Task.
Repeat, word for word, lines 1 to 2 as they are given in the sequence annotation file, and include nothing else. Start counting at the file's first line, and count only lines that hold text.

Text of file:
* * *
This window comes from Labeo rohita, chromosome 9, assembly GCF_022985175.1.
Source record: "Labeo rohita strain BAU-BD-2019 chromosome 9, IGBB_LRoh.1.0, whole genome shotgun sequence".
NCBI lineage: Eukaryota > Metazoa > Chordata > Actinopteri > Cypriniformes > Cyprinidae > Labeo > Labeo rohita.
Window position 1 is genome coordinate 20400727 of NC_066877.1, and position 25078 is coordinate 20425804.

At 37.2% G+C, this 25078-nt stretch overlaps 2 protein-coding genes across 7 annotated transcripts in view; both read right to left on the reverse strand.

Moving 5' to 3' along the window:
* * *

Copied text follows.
This window comes from Labeo rohita, chromosome 9, assembly GCF_022985175.1.
Source record: "Labeo rohita strain BAU-BD-2019 chromosome 9, IGBB_LRoh.1.0, whole genome shotgun sequence".